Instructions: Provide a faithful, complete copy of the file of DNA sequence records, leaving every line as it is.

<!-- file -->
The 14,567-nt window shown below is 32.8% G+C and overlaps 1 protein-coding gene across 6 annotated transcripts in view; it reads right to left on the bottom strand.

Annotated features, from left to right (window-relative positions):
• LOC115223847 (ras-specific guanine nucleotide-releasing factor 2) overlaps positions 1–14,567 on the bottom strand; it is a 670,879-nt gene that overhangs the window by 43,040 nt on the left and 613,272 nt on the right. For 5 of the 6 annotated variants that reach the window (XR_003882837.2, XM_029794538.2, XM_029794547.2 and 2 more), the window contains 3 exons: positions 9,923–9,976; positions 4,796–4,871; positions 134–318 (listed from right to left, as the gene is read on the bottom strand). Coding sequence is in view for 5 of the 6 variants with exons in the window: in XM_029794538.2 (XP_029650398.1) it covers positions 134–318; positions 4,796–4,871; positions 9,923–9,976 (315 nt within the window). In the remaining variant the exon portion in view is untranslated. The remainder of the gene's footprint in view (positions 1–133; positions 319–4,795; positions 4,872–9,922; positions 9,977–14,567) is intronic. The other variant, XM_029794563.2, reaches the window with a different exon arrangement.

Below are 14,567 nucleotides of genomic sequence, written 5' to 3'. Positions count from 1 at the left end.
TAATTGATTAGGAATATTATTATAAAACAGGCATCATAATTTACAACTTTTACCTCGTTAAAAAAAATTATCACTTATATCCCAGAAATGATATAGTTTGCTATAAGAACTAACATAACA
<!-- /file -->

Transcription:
The 14,567-nt window shown below is 32.8% G+C and overlaps 1 protein-coding gene across 6 annotated transcripts in view; it reads right to left on the bottom strand.

Annotated features, from left to right (window-relative positions):
• LOC115223847 (ras-specific guanine nucleotide-releasing factor 2) overlaps positions 1–14,567 on the bottom strand; it is a 670,879-nt gene that overhangs the window by 43,040 nt on the left and 613,272 nt on the right. For 5 of the 6 annotated variants that reach the window (XR_003882837.2, XM_029794538.2, XM_029794547.2 and 2 more), the window contains 3 exons: positions 9,923–9,976; positions 4,796–4,871; positions 134–318 (listed from right to left, as the gene is read on the bottom strand). Coding sequence is in view for 5 of the 6 variants with exons in the window: in XM_029794538.2 (XP_029650398.1) it covers positions 134–318; positions 4,796–4,871; positions 9,923–9,976 (315 nt within the window). In the remaining variant the exon portion in view is untranslated. The remainder of the gene's footprint in view (positions 1–133; positions 319–4,795; positions 4,872–9,922; positions 9,977–14,567) is intronic. The other variant, XM_029794563.2, reaches the window with a different exon arrangement.

Below are 14,567 nucleotides of genomic sequence, written 5' to 3'. Positions count from 1 at the left end.
TAATTGATTAGGAATATTATTATAAAACAGGCATCATAATTTACAACTTTTACCTCGTTAAAAAAAATTATCACTTATATCCCAGAAATGATATAGTTTGCTATAAGAACTAACATAACA